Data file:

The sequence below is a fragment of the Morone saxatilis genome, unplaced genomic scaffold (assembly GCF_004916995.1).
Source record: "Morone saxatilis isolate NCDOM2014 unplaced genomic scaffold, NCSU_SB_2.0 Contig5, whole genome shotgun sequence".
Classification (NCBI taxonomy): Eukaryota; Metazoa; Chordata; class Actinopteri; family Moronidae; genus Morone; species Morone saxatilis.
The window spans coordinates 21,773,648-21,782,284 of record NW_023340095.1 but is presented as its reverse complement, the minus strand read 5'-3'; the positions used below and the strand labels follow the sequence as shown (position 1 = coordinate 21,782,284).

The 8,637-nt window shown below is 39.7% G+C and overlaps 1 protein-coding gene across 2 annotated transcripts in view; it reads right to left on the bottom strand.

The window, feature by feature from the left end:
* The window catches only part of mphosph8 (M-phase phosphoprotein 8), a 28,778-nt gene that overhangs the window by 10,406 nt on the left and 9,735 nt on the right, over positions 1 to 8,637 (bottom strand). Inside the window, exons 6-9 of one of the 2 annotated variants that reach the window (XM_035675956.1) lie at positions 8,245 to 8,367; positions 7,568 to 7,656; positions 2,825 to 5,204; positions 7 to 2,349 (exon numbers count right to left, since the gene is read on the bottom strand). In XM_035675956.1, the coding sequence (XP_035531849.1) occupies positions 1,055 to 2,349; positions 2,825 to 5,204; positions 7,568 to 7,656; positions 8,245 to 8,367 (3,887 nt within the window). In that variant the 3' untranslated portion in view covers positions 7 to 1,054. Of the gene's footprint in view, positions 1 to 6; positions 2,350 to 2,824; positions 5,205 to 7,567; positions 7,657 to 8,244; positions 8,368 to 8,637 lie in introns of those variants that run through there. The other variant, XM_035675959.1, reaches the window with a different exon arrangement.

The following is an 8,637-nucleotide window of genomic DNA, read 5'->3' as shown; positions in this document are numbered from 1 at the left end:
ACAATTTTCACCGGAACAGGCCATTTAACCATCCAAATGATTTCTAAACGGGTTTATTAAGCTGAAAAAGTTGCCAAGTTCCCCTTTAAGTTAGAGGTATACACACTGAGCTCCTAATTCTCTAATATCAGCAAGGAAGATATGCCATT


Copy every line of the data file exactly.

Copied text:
The sequence below is a fragment of the Morone saxatilis genome, unplaced genomic scaffold (assembly GCF_004916995.1).
Source record: "Morone saxatilis isolate NCDOM2014 unplaced genomic scaffold, NCSU_SB_2.0 Contig5, whole genome shotgun sequence".
Classification (NCBI taxonomy): Eukaryota; Metazoa; Chordata; class Actinopteri; family Moronidae; genus Morone; species Morone saxatilis.
The window spans coordinates 21,773,648-21,782,284 of record NW_023340095.1 but is presented as its reverse complement, the minus strand read 5'-3'; the positions used below and the strand labels follow the sequence as shown (position 1 = coordinate 21,782,284).

The 8,637-nt window shown below is 39.7% G+C and overlaps 1 protein-coding gene across 2 annotated transcripts in view; it reads right to left on the bottom strand.

The window, feature by feature from the left end:
* The window catches only part of mphosph8 (M-phase phosphoprotein 8), a 28,778-nt gene that overhangs the window by 10,406 nt on the left and 9,735 nt on the right, over positions 1 to 8,637 (bottom strand). Inside the window, exons 6-9 of one of the 2 annotated variants that reach the window (XM_035675956.1) lie at positions 8,245 to 8,367; positions 7,568 to 7,656; positions 2,825 to 5,204; positions 7 to 2,349 (exon numbers count right to left, since the gene is read on the bottom strand). In XM_035675956.1, the coding sequence (XP_035531849.1) occupies positions 1,055 to 2,349; positions 2,825 to 5,204; positions 7,568 to 7,656; positions 8,245 to 8,367 (3,887 nt within the window). In that variant the 3' untranslated portion in view covers positions 7 to 1,054. Of the gene's footprint in view, positions 1 to 6; positions 2,350 to 2,824; positions 5,205 to 7,567; positions 7,657 to 8,244; positions 8,368 to 8,637 lie in introns of those variants that run through there. The other variant, XM_035675959.1, reaches the window with a different exon arrangement.

The following is an 8,637-nucleotide window of genomic DNA, read 5'->3' as shown; positions in this document are numbered from 1 at the left end:
ACAATTTTCACCGGAACAGGCCATTTAACCATCCAAATGATTTCTAAACGGGTTTATTAAGCTGAAAAAGTTGCCAAGTTCCCCTTTAAGTTAGAGGTATACACACTGAGCTCCTAATTCTCTAATATCAGCAAGGAAGATATGCCATT